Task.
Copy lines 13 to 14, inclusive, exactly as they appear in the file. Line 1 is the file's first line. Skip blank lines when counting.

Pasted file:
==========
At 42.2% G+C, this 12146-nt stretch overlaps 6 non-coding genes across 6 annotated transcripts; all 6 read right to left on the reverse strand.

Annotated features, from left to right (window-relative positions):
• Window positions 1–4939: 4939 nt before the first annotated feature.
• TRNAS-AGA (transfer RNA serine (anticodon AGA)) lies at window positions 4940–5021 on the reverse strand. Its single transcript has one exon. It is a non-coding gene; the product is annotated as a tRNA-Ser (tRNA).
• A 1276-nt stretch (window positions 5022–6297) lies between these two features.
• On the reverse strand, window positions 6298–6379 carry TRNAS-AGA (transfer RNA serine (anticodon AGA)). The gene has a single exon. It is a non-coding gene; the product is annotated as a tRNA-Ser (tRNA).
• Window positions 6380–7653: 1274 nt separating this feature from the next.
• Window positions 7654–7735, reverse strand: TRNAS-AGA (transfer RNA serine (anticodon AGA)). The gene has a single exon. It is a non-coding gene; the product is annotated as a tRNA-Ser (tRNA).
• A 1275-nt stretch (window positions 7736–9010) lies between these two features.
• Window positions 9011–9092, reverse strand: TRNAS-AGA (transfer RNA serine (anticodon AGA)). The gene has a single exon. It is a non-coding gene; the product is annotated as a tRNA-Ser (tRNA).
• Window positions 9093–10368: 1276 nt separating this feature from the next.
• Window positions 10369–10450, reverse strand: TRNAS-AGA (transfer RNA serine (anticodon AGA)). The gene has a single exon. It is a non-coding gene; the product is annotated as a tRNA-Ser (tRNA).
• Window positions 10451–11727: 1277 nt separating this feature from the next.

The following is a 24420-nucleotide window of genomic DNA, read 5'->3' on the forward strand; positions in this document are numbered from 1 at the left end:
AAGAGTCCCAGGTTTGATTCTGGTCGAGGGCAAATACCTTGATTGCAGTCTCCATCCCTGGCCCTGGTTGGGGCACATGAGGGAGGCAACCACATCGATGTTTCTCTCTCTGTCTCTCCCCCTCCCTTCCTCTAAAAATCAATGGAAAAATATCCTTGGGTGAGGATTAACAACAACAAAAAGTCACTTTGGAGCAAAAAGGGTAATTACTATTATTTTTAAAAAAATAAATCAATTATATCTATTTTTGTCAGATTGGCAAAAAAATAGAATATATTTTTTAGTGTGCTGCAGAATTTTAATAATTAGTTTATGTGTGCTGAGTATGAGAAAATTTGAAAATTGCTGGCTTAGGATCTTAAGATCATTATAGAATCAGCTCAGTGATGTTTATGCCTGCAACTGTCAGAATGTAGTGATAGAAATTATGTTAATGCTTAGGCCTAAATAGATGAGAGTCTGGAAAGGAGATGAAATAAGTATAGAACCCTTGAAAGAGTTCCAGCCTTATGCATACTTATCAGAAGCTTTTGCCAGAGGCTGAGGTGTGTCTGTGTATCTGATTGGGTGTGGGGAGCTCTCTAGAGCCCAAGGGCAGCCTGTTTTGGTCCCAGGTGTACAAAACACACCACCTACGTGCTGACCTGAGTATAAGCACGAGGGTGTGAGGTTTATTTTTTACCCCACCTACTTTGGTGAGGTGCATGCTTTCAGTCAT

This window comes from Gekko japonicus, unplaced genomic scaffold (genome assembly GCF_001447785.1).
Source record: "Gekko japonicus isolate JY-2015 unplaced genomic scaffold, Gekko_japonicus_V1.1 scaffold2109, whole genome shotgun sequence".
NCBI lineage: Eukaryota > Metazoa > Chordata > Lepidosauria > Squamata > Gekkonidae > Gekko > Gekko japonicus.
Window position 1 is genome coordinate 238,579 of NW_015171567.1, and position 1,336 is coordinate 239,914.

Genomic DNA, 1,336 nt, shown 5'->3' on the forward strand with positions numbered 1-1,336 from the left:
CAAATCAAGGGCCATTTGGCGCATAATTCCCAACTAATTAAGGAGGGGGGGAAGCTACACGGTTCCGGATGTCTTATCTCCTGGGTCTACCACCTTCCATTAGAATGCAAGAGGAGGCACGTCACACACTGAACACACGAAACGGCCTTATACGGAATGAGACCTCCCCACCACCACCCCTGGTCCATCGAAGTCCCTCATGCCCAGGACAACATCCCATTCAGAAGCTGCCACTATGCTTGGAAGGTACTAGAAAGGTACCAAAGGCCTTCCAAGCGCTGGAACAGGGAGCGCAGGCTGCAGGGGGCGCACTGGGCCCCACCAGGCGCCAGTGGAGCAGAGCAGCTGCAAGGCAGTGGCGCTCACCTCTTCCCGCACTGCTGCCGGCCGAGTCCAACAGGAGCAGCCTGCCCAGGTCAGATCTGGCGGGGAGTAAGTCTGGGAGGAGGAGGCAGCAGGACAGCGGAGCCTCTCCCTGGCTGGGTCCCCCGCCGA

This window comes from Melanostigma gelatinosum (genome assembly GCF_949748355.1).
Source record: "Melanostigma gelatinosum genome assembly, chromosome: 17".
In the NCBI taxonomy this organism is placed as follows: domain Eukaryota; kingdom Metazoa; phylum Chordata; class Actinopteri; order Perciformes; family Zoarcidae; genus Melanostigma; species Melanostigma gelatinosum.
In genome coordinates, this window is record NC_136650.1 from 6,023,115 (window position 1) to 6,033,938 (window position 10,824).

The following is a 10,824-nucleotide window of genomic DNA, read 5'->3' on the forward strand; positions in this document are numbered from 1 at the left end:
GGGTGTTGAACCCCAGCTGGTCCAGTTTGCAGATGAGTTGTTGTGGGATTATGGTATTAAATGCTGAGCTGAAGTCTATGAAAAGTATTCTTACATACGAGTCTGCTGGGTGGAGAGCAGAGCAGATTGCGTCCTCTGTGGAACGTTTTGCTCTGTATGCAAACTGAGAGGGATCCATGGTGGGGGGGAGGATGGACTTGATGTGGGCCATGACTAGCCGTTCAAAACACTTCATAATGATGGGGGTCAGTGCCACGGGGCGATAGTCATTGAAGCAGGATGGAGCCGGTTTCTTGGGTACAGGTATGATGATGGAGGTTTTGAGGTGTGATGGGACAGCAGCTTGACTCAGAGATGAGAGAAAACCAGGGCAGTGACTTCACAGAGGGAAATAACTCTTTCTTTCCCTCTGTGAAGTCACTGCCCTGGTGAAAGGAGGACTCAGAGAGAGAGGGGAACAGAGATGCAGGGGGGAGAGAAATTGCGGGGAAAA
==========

• Window positions 10451–11727: 1277 nt separating this feature from the next.

The following is a 24420-nucleotide window of genomic DNA, read 5'->3' on the forward strand; positions in this document are numbered from 1 at the left end: